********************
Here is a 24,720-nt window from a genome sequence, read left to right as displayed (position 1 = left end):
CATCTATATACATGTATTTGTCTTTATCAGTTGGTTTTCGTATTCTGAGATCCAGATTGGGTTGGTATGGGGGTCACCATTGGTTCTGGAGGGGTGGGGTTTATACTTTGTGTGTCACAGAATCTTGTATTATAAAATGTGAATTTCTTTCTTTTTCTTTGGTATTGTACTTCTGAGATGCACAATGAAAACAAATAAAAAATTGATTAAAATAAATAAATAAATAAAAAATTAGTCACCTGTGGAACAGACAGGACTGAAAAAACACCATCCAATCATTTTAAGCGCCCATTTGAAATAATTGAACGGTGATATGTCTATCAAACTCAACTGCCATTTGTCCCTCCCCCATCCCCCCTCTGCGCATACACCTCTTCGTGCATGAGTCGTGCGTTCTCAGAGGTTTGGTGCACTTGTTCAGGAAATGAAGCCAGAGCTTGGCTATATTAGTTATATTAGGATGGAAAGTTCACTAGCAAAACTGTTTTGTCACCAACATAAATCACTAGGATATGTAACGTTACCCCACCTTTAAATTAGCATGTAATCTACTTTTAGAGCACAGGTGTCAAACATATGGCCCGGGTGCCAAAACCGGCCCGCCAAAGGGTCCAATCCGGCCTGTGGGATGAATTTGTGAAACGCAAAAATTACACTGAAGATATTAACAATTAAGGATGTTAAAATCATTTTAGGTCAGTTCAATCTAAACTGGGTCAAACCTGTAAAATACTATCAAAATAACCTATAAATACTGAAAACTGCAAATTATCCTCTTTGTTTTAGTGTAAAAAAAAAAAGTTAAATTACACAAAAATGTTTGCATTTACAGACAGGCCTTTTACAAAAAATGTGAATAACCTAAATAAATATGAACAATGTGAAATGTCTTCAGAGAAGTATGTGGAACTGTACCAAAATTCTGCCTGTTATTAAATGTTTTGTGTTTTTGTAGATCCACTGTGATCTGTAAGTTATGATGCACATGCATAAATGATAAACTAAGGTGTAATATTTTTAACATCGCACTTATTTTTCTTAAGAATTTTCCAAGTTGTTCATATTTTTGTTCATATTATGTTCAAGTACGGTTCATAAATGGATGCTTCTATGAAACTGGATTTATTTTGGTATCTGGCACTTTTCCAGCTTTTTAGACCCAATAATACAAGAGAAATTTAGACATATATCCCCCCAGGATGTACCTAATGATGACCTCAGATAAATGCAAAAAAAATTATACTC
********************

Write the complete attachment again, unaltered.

Here is a 24,720-nt window from a genome sequence, read left to right as displayed (position 1 = left end):
CATCTATATACATGTATTTGTCTTTATCAGTTGGTTTTCGTATTCTGAGATCCAGATTGGGTTGGTATGGGGGTCACCATTGGTTCTGGAGGGGTGGGGTTTATACTTTGTGTGTCACAGAATCTTGTATTATAAAATGTGAATTTCTTTCTTTTTCTTTGGTATTGTACTTCTGAGATGCACAATGAAAACAAATAAAAAATTGATTAAAATAAATAAATAAATAAAAAATTAGTCACCTGTGGAACAGACAGGACTGAAAAAACACCATCCAATCATTTTAAGCGCCCATTTGAAATAATTGAACGGTGATATGTCTATCAAACTCAACTGCCATTTGTCCCTCCCCCATCCCCCCTCTGCGCATACACCTCTTCGTGCATGAGTCGTGCGTTCTCAGAGGTTTGGTGCACTTGTTCAGGAAATGAAGCCAGAGCTTGGCTATATTAGTTATATTAGGATGGAAAGTTCACTAGCAAAACTGTTTTGTCACCAACATAAATCACTAGGATATGTAACGTTACCCCACCTTTAAATTAGCATGTAATCTACTTTTAGAGCACAGGTGTCAAACATATGGCCCGGGTGCCAAAACCGGCCCGCCAAAGGGTCCAATCCGGCCTGTGGGATGAATTTGTGAAACGCAAAAATTACACTGAAGATATTAACAATTAAGGATGTTAAAATCATTTTAGGTCAGTTCAATCTAAACTGGGTCAAACCTGTAAAATACTATCAAAATAACCTATAAATACTGAAAACTGCAAATTATCCTCTTTGTTTTAGTGTAAAAAAAAAAAGTTAAATTACACAAAAATGTTTGCATTTACAGACAGGCCTTTTACAAAAAATGTGAATAACCTAAATAAATATGAACAATGTGAAATGTCTTCAGAGAAGTATGTGGAACTGTACCAAAATTCTGCCTGTTATTAAATGTTTTGTGTTTTTGTAGATCCACTGTGATCTGTAAGTTATGATGCACATGCATAAATGATAAACTAAGGTGTAATATTTTTAACATCGCACTTATTTTTCTTAAGAATTTTCCAAGTTGTTCATATTTTTGTTCATATTATGTTCAAGTACGGTTCATAAATGGATGCTTCTATGAAACTGGATTTATTTTGGTATCTGGCACTTTTCCAGCTTTTTAGACCCAATAATACAAGAGAAATTTAGACATATATCCCCCCAGGATGTACCTAATGATGACCTCAGATAAATGCAAAAAAAATTATACTC